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Lowering LA recall level increases accountability

The case of the recall of Iberia Parish Sheriff Louis Ackal demonstrates the merits and demerits of Louisiana’s recall laws, indicating the changes necessary to make it a more practical tool of accountability.

Ackal has come under indictment for some serious charges, so if convicted would have a felony rap that constitutionally would bar him from holding office. However, some Iberians have decided they want him out regardless and have started a recall petition against him. Louisiana’s recall provision applies to all elected officials except judges of courts of record (they have a separate judiciary-run mechanism to deal with their disciplining), any official within six months of finishing a term, or one who has faced a failed recall within 18 months. An effort does not rely on any special reason and requires valid signatures of a third of jurisdiction’s registered voters within 180 days of filing a petition for recall (unless the jurisdiction has fewer than 1,000 such voters, when two-fifths are required and the deadline is 90 days).

Compared to other states, only 28 others grant citizens such control over their officials. Of these, some (10) restrict efforts to certain causes and some (17) limit applicability only to certain officials. Six include appointed officials, with four including any official at any level of government.

But Louisiana acts as a real outlier with its thresholds. The only state that comes close to the one-third level is Tennessee, which requires two-thirds of voters in the last election (only some local offices) to sign. No other state comes close for anything higher than the lowest local offices; many set it at one-quarter and some quite a bit lower; Oregon, the first state to institute the idea, which allows the recall of any official elected or appointed, asks only that a number half of who voted in the previous election for governor in that jurisdiction to sign, meaning less than 10 percent in many cases.

For this reason, recalls don’t often succeed in Louisiana and almost never with offices beyond the most lowly and/or larger jurisdictions. Only slightly over 100 scheduled elections that have occured in the past half-century, even as about two-thirds of the few that get to that point ended with a recall or resignation of the official. Not a single one involved a state official and almost all involved municipalities. Just three occurred in a jurisdiction of at least 10,000 or more, none having to gather as many as five figures worth of signatures to succeed.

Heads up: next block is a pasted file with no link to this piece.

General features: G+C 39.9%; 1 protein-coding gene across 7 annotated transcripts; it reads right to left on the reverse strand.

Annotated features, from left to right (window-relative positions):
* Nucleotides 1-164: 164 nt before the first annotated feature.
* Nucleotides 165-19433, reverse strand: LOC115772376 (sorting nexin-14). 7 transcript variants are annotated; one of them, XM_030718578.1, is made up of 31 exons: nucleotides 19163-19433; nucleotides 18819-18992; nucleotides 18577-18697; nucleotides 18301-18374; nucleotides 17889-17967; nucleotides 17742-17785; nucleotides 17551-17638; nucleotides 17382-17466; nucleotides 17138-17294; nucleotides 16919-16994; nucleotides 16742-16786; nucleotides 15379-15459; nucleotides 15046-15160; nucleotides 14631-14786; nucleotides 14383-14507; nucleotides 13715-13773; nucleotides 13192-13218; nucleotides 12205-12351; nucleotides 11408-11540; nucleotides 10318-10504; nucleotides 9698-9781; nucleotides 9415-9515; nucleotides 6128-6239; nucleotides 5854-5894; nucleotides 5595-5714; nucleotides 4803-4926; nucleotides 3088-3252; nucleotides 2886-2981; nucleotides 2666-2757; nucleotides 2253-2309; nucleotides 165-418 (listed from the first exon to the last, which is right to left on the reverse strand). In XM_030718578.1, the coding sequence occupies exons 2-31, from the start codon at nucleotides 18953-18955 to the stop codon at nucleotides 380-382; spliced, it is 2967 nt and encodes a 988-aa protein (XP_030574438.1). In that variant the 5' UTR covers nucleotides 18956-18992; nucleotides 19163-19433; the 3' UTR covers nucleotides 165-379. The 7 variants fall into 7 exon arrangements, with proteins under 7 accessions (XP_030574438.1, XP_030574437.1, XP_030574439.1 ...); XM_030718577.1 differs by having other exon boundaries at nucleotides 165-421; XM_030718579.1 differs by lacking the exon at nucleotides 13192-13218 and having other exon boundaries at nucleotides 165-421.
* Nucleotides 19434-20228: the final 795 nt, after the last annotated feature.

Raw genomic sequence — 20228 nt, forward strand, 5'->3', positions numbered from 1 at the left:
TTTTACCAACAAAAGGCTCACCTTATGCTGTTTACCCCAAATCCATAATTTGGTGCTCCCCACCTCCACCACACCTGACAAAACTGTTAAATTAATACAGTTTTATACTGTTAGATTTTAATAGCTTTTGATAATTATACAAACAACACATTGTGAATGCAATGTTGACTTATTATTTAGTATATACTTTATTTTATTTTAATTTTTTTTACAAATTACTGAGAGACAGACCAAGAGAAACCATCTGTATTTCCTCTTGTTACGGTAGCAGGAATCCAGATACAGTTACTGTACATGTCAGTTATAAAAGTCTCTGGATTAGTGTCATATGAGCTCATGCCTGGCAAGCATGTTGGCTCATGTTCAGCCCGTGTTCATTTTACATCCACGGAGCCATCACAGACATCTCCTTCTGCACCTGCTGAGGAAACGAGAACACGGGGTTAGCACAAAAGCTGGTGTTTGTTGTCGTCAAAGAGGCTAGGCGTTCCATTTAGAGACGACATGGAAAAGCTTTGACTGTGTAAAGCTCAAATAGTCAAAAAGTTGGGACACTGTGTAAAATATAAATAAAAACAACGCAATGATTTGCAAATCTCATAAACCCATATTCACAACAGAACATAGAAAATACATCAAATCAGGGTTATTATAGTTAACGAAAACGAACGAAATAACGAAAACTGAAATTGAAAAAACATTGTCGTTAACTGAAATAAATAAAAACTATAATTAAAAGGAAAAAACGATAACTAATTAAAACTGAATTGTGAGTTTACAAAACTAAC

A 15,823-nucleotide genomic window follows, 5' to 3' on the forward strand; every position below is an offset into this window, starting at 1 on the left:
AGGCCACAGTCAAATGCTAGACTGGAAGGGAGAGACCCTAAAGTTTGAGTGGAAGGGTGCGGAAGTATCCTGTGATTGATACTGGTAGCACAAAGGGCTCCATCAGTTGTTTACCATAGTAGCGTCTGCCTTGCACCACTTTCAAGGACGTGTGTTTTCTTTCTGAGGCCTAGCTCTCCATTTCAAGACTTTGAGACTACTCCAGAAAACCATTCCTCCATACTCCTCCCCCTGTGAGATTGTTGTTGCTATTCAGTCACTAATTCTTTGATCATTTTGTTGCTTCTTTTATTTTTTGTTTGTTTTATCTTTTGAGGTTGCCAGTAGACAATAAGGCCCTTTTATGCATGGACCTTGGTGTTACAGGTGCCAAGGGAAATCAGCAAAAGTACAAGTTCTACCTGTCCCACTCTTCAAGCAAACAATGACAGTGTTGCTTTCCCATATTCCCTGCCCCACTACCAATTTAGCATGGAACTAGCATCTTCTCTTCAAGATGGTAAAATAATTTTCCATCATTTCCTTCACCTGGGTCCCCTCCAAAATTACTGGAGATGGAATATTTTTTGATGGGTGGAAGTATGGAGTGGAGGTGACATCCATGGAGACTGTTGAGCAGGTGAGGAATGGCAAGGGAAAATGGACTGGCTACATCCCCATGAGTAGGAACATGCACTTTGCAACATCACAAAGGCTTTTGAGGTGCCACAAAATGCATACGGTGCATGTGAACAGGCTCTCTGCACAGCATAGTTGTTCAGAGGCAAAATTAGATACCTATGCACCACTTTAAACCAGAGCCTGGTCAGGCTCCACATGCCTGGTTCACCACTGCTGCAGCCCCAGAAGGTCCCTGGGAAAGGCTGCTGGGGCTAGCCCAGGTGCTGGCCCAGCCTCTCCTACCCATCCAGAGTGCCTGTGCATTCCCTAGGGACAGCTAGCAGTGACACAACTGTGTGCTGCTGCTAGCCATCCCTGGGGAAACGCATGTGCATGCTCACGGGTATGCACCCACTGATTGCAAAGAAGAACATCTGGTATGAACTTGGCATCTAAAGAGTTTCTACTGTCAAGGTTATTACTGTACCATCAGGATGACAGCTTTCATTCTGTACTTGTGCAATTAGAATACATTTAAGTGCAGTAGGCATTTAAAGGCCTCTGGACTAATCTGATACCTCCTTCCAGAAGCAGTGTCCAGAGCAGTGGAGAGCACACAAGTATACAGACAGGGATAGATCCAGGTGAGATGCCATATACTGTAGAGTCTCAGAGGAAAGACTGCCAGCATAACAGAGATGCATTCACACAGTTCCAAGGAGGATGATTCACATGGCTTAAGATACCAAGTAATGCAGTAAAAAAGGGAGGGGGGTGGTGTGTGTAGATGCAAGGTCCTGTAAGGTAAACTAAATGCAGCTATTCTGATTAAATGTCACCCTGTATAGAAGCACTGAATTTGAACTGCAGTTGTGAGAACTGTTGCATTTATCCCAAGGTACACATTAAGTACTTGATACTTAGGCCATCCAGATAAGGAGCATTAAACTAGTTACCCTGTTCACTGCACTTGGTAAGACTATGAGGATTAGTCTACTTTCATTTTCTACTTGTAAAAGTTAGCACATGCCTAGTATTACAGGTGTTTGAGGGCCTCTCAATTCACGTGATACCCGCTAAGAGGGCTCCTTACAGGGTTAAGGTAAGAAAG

This historical record gives little hope for Ackal’s petitioners. They will need around 16,000 valid signatories. Worse, it shows how much the threshold discourages even attempts to recall, much less successful ballot placements, as other states with lower thresholds typically see the occasional legislator or even executive official including governor face an election.

Two things then stand out as far as desirable alteration to Louisiana’s process. First, it should include all public officials, thus including judges and appointees (which would necessitate a change in determining the threshold to something like Oregon’s). There’s no real reason to exclude judges; they already face public votes to enter office, so you can’t justify leaving it up to the Judiciary Commission and Supreme Court to boot them off the bench as a means to insulate from public pressure since their elections already moots that. And why exclude appointees of elected officials; removal of them may end up a more parsimonious solution than going after the appointing official as an indirect tactic when the elected one otherwise might carry out duties adequately.

Secondly and far more importantly, the non-small threshold must drop, at a bare minimum to 25 percent. This by votes cast was Oregon’s prior standard (so more like 15 percent total), and in a seven-year period a few years prior to the change to the current standard, 78 were held across the state, all but one succeeding. Oregon hasn’t fallen into anarchy even with the lower standard, so clearly the system works. Further, the 10 percent of registered voters standard in California hasn’t created an onslaught of attempts at the statewide level; only 161 have been attempted since its institution in 1913, with just nine making it to the ballot where five succeeded.

Statute lays out recall standards, and with state legislators subject to these we can expect feet of clay from them when it comes to making themselves potentially more vulnerable to recalls by lowering the threshold. But citizens deserve to have more accountability over public servants because of the improved governance it creates, so state lawmakers need to do the right thing and make the change next session.

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